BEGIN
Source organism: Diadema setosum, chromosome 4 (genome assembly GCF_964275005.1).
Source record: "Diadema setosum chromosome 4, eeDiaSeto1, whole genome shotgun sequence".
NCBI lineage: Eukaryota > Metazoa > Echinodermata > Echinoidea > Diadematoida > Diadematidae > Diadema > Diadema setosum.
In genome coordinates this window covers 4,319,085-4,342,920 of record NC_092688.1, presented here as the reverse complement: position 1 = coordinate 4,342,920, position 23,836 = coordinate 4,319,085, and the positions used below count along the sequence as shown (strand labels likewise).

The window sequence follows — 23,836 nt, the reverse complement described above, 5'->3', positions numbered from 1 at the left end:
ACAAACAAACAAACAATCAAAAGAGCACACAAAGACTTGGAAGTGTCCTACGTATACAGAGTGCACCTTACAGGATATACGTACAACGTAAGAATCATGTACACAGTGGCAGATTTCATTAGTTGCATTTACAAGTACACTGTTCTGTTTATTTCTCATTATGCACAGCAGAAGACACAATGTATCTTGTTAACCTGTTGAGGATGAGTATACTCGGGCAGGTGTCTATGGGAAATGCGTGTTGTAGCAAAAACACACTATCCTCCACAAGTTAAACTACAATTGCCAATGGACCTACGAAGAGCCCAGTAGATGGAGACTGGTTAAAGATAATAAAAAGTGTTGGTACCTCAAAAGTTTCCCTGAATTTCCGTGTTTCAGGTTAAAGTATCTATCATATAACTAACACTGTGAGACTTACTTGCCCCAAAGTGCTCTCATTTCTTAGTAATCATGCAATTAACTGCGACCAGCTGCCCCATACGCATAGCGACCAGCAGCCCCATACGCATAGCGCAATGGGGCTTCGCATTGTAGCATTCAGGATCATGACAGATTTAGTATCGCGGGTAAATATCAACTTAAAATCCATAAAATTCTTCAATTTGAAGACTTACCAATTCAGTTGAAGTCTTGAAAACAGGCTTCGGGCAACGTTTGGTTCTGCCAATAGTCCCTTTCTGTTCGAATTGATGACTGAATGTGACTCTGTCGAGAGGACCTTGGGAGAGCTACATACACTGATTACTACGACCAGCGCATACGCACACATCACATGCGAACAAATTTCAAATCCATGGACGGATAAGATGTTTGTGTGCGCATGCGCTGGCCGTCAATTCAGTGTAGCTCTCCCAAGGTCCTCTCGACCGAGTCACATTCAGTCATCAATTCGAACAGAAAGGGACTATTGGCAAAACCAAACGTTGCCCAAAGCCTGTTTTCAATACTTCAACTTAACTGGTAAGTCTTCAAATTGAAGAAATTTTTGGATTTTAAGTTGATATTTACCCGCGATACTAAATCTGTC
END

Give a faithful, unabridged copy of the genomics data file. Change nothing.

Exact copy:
Source organism: Diadema setosum, chromosome 4 (genome assembly GCF_964275005.1).
Source record: "Diadema setosum chromosome 4, eeDiaSeto1, whole genome shotgun sequence".
NCBI lineage: Eukaryota > Metazoa > Echinodermata > Echinoidea > Diadematoida > Diadematidae > Diadema > Diadema setosum.
In genome coordinates this window covers 4,319,085-4,342,920 of record NC_092688.1, presented here as the reverse complement: position 1 = coordinate 4,342,920, position 23,836 = coordinate 4,319,085, and the positions used below count along the sequence as shown (strand labels likewise).

The window sequence follows — 23,836 nt, the reverse complement described above, 5'->3', positions numbered from 1 at the left end:
ACAAACAAACAAACAATCAAAAGAGCACACAAAGACTTGGAAGTGTCCTACGTATACAGAGTGCACCTTACAGGATATACGTACAACGTAAGAATCATGTACACAGTGGCAGATTTCATTAGTTGCATTTACAAGTACACTGTTCTGTTTATTTCTCATTATGCACAGCAGAAGACACAATGTATCTTGTTAACCTGTTGAGGATGAGTATACTCGGGCAGGTGTCTATGGGAAATGCGTGTTGTAGCAAAAACACACTATCCTCCACAAGTTAAACTACAATTGCCAATGGACCTACGAAGAGCCCAGTAGATGGAGACTGGTTAAAGATAATAAAAAGTGTTGGTACCTCAAAAGTTTCCCTGAATTTCCGTGTTTCAGGTTAAAGTATCTATCATATAACTAACACTGTGAGACTTACTTGCCCCAAAGTGCTCTCATTTCTTAGTAATCATGCAATTAACTGCGACCAGCTGCCCCATACGCATAGCGACCAGCAGCCCCATACGCATAGCGCAATGGGGCTTCGCATTGTAGCATTCAGGATCATGACAGATTTAGTATCGCGGGTAAATATCAACTTAAAATCCATAAAATTCTTCAATTTGAAGACTTACCAATTCAGTTGAAGTCTTGAAAACAGGCTTCGGGCAACGTTTGGTTCTGCCAATAGTCCCTTTCTGTTCGAATTGATGACTGAATGTGACTCTGTCGAGAGGACCTTGGGAGAGCTACATACACTGATTACTACGACCAGCGCATACGCACACATCACATGCGAACAAATTTCAAATCCATGGACGGATAAGATGTTTGTGTGCGCATGCGCTGGCCGTCAATTCAGTGTAGCTCTCCCAAGGTCCTCTCGACCGAGTCACATTCAGTCATCAATTCGAACAGAAAGGGACTATTGGCAAAACCAAACGTTGCCCAAAGCCTGTTTTCAATACTTCAACTTAACTGGTAAGTCTTCAAATTGAAGAAATTTTTGGATTTTAAGTTGATATTTACCCGCGATACTAAATCTGTC